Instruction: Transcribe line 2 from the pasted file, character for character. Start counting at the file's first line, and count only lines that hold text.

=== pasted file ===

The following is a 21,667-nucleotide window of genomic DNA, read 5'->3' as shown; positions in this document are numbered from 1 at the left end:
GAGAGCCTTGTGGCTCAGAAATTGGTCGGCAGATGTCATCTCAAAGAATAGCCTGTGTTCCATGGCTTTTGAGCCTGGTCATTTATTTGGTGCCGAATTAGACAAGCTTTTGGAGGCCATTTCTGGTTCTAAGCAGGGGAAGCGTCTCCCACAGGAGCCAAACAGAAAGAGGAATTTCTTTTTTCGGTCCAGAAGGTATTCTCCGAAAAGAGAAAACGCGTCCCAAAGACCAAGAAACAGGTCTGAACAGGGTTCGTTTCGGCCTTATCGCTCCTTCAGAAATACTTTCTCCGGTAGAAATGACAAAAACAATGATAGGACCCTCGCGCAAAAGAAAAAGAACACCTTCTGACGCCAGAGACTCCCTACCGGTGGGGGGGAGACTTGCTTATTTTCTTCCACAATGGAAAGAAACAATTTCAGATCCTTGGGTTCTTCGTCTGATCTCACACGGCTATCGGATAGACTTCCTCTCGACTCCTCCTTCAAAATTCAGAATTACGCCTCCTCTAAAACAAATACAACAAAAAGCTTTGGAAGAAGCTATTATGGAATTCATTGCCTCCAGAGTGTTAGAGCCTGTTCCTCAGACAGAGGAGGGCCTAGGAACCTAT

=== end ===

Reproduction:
GAGAGCCTTGTGGCTCAGAAATTGGTCGGCAGATGTCATCTCAAAGAATAGCCTGTGTTCCATGGCTTTTGAGCCTGGTCATTTATTTGGTGCCGAATTAGACAAGCTTTTGGAGGCCATTTCTGGTTCTAAGCAGGGGAAGCGTCTCCCACAGGAGCCAAACAGAAAGAGGAATTTCTTTTTTCGGTCCAGAAGGTATTCTCCGAAAAGAGAAAACGCGTCCCAAAGACCAAGAAACAGGTCTGAACAGGGTTCGTTTCGGCCTTATCGCTCCTTCAGAAATACTTTCTCCGGTAGAAATGACAAAAACAATGATAGGACCCTCGCGCAAAAGAAAAAGAACACCTTCTGACGCCAGAGACTCCCTACCGGTGGGGGGGAGACTTGCTTATTTTCTTCCACAATGGAAAGAAACAATTTCAGATCCTTGGGTTCTTCGTCTGATCTCACACGGCTATCGGATAGACTTCCTCTCGACTCCTCCTTCAAAATTCAGAATTACGCCTCCTCTAAAACAAATACAACAAAAAGCTTTGGAAGAAGCTATTATGGAATTCATTGCCTCCAGAGTGTTAGAGCCTGTTCCTCAGACAGAGGAGGGCCTAGGAACCTAT